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Aug. 27 Webinar Will Focus on Financing Facility- and Community-Scale Tribal Renewable Energy Projects

August 20, 2014 - 5:45pm

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Webinar Sponsors: EERE Tribal Energy Program, DOE Office of Indian Energy, Western Area Power Administration

The U.S. Department of Energy (DOE) Office of Indian Energy, Tribal Energy Program, and Western Area Power Administration will present the next Tribal Renewable Energy Series webinar, Introduction to Facility- and Community-Scale Project Financing, on Wednesday, Aug. 27, 2014, from 11:00 a.m. to 12:30 p.m. Mountain time.

Facility- and community-scale projects provide opportunities for Tribes to reduce electricity costs, lower carbon emissions, and move toward energy independence. The webinar will focus on the various forms of financing for smaller renewable energy projects that serve an individual facility or community, and will explore their relative advantages and disadvantages to tribal communities. Attendees will also learn about the importance of including cost-effective energy efficiency improvements in project design and how to calculate the life cycle cost of various options under consideration.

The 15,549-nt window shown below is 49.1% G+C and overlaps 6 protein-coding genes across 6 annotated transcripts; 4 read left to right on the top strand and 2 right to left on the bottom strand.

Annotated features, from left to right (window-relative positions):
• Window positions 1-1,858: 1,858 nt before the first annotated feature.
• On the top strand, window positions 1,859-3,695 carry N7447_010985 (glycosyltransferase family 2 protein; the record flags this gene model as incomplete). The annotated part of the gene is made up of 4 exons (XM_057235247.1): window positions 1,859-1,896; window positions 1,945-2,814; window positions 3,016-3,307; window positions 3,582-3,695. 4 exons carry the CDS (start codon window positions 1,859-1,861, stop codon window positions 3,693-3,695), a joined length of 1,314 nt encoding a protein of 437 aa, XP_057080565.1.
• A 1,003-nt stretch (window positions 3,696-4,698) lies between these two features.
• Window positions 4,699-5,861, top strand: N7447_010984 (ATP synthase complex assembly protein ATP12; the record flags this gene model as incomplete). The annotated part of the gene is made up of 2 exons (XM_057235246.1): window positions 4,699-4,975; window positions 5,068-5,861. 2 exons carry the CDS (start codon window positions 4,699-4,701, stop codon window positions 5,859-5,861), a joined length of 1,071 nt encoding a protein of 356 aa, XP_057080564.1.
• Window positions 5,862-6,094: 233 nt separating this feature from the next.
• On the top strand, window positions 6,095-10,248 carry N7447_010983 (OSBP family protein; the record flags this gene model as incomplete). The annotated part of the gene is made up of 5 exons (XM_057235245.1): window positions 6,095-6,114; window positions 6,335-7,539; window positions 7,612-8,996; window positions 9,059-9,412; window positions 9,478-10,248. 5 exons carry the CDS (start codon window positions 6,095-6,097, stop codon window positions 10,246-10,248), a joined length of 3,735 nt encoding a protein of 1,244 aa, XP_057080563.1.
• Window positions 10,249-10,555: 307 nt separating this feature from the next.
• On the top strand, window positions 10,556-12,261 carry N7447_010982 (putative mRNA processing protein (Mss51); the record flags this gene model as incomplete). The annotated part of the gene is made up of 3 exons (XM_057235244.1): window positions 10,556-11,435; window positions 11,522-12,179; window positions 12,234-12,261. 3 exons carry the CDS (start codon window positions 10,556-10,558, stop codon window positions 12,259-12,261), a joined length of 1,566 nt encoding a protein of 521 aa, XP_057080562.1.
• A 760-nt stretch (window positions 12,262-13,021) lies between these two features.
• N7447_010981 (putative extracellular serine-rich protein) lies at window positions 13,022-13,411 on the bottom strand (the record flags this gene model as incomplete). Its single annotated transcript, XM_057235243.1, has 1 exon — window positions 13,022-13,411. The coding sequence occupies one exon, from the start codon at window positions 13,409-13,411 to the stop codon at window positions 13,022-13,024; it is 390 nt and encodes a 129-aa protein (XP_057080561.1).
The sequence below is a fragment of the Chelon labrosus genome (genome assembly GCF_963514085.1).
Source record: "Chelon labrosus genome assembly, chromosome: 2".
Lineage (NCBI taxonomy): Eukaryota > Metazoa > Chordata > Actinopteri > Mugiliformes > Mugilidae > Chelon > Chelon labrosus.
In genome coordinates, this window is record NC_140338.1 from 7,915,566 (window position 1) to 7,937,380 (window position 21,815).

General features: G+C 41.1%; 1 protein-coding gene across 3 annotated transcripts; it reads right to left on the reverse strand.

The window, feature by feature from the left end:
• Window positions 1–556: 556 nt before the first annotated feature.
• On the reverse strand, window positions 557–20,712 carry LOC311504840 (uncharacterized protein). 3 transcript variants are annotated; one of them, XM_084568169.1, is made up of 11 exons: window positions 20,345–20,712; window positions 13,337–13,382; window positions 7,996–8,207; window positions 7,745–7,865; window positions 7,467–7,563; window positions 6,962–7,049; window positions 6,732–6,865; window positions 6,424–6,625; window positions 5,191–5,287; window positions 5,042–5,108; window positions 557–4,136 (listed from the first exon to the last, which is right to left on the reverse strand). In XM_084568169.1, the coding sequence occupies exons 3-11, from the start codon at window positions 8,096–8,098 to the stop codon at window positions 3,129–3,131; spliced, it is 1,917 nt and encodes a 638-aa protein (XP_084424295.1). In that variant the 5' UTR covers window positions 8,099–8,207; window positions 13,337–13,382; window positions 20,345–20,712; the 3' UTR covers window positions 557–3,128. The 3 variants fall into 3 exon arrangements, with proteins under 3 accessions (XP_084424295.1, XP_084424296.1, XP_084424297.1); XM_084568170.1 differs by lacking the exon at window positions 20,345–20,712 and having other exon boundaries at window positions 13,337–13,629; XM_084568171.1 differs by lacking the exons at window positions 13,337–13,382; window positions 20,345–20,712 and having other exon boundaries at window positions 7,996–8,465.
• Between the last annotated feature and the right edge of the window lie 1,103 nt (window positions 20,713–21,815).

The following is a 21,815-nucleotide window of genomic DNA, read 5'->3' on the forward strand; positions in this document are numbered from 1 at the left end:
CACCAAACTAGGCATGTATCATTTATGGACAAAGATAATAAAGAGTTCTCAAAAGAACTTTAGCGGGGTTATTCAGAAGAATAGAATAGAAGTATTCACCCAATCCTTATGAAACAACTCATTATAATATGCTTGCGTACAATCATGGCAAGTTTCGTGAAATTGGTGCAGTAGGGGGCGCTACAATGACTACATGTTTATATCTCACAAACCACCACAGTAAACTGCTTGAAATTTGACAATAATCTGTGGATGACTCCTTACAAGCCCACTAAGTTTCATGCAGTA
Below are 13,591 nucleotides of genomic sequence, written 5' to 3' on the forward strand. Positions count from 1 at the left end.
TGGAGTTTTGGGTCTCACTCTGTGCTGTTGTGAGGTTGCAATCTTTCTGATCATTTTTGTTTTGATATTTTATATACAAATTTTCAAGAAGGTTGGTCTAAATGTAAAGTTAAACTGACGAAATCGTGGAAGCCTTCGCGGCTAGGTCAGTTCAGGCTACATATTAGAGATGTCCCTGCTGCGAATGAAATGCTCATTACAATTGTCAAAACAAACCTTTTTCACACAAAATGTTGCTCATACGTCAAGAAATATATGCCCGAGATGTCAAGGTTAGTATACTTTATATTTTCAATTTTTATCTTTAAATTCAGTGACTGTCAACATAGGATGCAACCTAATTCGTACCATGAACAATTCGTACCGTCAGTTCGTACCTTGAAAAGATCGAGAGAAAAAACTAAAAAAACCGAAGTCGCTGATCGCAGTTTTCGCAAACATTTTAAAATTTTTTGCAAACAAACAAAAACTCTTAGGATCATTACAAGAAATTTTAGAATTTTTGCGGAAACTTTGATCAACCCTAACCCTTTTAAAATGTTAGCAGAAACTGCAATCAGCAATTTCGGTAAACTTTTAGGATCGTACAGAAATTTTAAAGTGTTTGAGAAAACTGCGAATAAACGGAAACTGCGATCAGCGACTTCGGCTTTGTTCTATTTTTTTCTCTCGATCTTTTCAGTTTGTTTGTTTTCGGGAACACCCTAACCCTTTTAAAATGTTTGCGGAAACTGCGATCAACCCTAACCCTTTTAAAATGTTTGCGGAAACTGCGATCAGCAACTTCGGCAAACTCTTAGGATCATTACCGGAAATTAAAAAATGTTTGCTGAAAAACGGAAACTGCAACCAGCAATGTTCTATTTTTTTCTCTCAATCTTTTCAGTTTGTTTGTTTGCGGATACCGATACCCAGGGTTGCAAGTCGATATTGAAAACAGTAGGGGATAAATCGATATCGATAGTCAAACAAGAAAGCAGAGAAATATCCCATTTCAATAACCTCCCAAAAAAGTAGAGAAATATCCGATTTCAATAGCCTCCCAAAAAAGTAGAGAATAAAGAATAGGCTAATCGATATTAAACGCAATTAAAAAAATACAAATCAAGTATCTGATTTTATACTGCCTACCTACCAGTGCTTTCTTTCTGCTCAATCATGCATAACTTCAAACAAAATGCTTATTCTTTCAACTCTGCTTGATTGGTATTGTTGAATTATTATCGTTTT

Speakers include Jason Coughlin, a project leader at DOE’s National Renewable Energy Laboratory, and Bill Cornelius, who worked on the Oneida Tribe’s Seven Generations waste-to-energy project.

“To successfully implement a renewable energy project, it is important for tribal leaders and staff to understand project development costs and financing structure options,” said Coughlin, who will cover the procurement plan process and the steps Tribes need to take as they begin the financing phase of a renewable energy project. “For example, there are both clear advantages and challenges associated with direct ownership," he explained. "The impact on utility bills is greatest when a Tribe owns a project versus when it purchases electricity under a power purchase agreement. These are some of the considerations we’ll cover in the webinar."

Cornelius will discuss project financing from the tribal point of view, drawing from his experience with the Seven Generations project and sharing some of the key lessons learned.

There is no charge to attend, but advance registration is required.

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